The popularity of the private tutoring industry may also be a response to how educational—and therefore economic—opportunity is awarded in China. High-stakes entrance exams determine which students are admitted to the top high schools, then the top colleges, then the top jobs in cities that citizens view as “first-tier.”
Parents push for intense studying out of the belief that even a single point on these exams can make a difference in their child’s fortures, Hu says.
“One point,” she notes, “can probably cut 10,000 people behind you.”
Hu’s life has been shaped by this competition. Growing up, she participated in seven extracurricular programs each week, she estimates, “just to keep my leading positions in school.”
And Hu’s credentials influenced even more than her academic and professional trajectories. When, to her chagrin, her family and coworkers started nudging her about her “relationship status,” she signed up for an elite dating website, where the fact that she has a master’s degree from an Ivy League university made her a compelling suitor.
“Most of the candidates have very prestigious education backgrounds and are living and working in first-tier cities,” Hu says. “I found my husband there.”
So a directive from Beijing to decrease academic competition could change a lot about life in China. That’s the official rationale the government offered for its new policies, the latest in a series of efforts to rein in private tutoring. State-sponsored news sources say the new rules should “ease the burden of excessive homework and off-campus tutoring” by imposing time limits and curfews on tutoring sessions, prohibiting tutoring during certain times of the year and restricting extra paid instruction about core curricular topics.
Additional mandates call for schools to add after-hours, on-campus programs for families. Zhao sees these moves to shore up public institutions and check private providers as consumer protections, similar to efforts to regulate for-profit colleges in the U.S.
“These companies are running a business, they are not doing real education,” he says. “In many ways, they are distorting education.”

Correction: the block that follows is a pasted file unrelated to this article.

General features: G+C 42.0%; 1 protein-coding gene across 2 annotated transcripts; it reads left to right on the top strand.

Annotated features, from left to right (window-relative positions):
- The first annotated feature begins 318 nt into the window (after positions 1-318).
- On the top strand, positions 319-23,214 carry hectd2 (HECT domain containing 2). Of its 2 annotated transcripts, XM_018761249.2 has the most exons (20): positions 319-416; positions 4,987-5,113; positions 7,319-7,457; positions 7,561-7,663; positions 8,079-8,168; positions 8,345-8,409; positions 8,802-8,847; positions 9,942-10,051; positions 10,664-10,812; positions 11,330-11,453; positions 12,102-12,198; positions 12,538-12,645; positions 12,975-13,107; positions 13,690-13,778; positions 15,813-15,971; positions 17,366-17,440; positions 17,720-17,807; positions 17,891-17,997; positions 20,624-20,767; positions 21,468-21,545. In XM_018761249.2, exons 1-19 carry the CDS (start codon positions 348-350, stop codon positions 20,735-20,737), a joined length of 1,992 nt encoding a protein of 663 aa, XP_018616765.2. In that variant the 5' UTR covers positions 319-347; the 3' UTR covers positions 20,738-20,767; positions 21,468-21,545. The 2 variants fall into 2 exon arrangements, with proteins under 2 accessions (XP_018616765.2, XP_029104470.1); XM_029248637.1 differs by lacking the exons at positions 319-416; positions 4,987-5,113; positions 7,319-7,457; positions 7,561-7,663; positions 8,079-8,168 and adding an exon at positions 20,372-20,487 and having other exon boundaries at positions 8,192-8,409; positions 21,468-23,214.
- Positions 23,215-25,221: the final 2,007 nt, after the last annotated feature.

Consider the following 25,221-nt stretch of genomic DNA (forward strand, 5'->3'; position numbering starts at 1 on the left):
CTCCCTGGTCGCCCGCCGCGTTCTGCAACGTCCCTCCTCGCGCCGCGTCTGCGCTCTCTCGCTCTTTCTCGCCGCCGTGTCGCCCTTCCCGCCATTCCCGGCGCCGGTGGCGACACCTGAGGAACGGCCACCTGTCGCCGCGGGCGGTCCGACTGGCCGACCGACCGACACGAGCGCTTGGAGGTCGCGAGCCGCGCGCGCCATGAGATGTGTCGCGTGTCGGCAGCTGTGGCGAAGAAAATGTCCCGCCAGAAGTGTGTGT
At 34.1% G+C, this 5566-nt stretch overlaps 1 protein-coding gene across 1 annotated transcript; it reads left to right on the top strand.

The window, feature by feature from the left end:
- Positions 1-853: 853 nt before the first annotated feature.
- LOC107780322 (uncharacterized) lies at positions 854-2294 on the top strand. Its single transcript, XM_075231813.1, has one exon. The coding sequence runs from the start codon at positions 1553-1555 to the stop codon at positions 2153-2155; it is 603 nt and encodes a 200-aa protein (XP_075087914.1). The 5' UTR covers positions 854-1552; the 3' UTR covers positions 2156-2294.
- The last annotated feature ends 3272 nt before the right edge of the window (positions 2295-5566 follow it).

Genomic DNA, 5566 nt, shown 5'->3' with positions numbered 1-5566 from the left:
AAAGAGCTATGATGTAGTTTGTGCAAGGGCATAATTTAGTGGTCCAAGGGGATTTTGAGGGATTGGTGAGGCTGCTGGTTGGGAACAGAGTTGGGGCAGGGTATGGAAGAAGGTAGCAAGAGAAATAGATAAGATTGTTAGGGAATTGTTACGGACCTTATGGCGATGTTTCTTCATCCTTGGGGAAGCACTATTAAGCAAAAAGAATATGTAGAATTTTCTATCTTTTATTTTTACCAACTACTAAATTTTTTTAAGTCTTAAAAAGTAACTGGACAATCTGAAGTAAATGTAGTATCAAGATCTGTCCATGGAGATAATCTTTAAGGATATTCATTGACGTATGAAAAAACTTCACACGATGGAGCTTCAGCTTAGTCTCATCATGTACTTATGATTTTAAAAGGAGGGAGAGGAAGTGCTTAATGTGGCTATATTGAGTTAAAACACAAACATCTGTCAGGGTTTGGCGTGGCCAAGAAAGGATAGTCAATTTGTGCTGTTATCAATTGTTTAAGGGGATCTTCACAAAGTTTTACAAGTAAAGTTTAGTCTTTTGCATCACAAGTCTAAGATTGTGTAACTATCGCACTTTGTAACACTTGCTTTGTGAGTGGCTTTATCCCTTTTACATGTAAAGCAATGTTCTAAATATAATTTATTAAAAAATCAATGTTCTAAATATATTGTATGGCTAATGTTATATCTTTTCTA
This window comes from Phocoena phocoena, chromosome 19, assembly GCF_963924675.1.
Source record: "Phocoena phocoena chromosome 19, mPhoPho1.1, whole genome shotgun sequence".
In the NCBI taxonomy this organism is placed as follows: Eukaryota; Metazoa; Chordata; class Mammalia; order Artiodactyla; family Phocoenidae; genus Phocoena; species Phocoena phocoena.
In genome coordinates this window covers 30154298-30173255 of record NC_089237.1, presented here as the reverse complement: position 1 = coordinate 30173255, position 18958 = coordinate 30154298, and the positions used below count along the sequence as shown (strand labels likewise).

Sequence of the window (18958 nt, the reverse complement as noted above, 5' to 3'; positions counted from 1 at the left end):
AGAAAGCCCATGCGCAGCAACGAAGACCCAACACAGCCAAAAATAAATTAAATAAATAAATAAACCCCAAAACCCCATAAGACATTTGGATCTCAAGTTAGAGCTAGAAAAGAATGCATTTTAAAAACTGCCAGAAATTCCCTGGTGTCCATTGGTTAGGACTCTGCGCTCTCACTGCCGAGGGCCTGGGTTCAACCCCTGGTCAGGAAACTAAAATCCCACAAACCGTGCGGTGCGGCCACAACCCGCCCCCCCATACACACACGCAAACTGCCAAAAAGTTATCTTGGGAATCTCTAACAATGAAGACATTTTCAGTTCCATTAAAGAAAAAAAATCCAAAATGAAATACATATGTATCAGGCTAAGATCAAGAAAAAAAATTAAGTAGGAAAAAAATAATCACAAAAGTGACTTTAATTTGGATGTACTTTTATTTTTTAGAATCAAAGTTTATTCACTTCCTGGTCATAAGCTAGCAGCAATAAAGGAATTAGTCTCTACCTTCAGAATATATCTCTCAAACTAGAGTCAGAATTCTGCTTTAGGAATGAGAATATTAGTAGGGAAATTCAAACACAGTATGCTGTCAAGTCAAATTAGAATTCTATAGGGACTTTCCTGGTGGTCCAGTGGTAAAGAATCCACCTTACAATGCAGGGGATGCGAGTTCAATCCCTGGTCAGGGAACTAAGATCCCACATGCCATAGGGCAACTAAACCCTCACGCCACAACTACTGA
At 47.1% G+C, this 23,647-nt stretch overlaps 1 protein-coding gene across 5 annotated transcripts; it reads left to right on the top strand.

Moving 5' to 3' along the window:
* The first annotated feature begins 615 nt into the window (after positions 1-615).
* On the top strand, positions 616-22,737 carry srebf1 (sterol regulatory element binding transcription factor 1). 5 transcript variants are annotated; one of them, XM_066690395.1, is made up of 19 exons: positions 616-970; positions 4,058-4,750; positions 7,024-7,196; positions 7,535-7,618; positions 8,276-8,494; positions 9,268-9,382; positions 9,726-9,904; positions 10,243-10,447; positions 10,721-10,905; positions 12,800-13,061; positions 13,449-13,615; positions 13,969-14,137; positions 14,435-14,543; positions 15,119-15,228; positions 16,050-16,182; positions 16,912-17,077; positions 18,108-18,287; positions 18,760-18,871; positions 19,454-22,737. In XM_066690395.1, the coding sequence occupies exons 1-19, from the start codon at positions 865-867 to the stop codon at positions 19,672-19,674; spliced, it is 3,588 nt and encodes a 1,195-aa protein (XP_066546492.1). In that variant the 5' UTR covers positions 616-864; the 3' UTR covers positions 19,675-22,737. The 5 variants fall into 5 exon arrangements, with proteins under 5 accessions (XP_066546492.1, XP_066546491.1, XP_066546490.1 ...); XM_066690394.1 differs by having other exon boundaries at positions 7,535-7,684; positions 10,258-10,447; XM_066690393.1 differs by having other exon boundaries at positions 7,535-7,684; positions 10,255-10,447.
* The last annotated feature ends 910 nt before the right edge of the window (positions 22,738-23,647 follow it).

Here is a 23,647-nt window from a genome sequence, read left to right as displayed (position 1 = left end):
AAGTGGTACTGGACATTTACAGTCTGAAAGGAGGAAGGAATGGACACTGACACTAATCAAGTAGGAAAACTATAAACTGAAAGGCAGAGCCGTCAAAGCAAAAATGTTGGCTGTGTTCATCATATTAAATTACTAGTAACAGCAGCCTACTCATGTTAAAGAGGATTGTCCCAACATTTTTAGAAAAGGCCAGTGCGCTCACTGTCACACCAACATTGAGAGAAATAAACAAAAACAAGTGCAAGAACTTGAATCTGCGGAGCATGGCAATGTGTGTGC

Other observers read between the lines and discern another motivation. Perhaps the government, worried about population trends, wants to make it more appealing for more people to have more kids.
“In Chinese culture, parents provide as best they can for their children,” says Nicolas Huang, co-founder of Lonely Reader, a digital platform that teaches liberal arts. “Young people think the burden is too heavy for them to have a child, so the birth rate is declining very, very fast.”
With a child on the way, Hu feels that squeeze. In China’s capital, she says, people regularly work 10- to 12-hour days. They pay large sums to live in housing zones that guarantee their kids entry into strong primary schools. They hope to replicate their successes through their children.
“Being able to provide for your own family and being able to have a child in a city like Beijing, I think takes a lot of courage,” Hu says. “Many people, they work their asses off to get into universities in Beijing.”
Hu and her husband agree: They won’t set standards too high for their daughter. They won’t treat her differently based on her performance.
Yet the pressure is already hard to resist.
“Recently, I noticed that I was very anxious when [seeing] my kid’s results: how big is her head, how much she weighs. I think that’s a natural peer pressure that really puts you in an anxious state,” Hu says. “You care about your kids, and as a result, you of course will want the best for them when they grow up.”
Learning is big business in China. The country’s tutoring companies are worth about $120 billion, according to analysis from Reuters. Several of them are “unicorns”—private companies with a valuation over $1 billion—per a HolonIQ report from July.
Jiao’s job helps fuel that fire. The company in Beijing where he works as a vice president has made early-stage investments in about 90 edtech startups over the last six years. Jiao’s experience and research have led him to believe that China is “probably the best market in the world for education.”
The largest Chinese tutoring companies are “household names to all Beijingers,” Jiao explains. “You can see the commercials everywhere. Subway stations, TV channels, talk shows—everywhere, you name it.”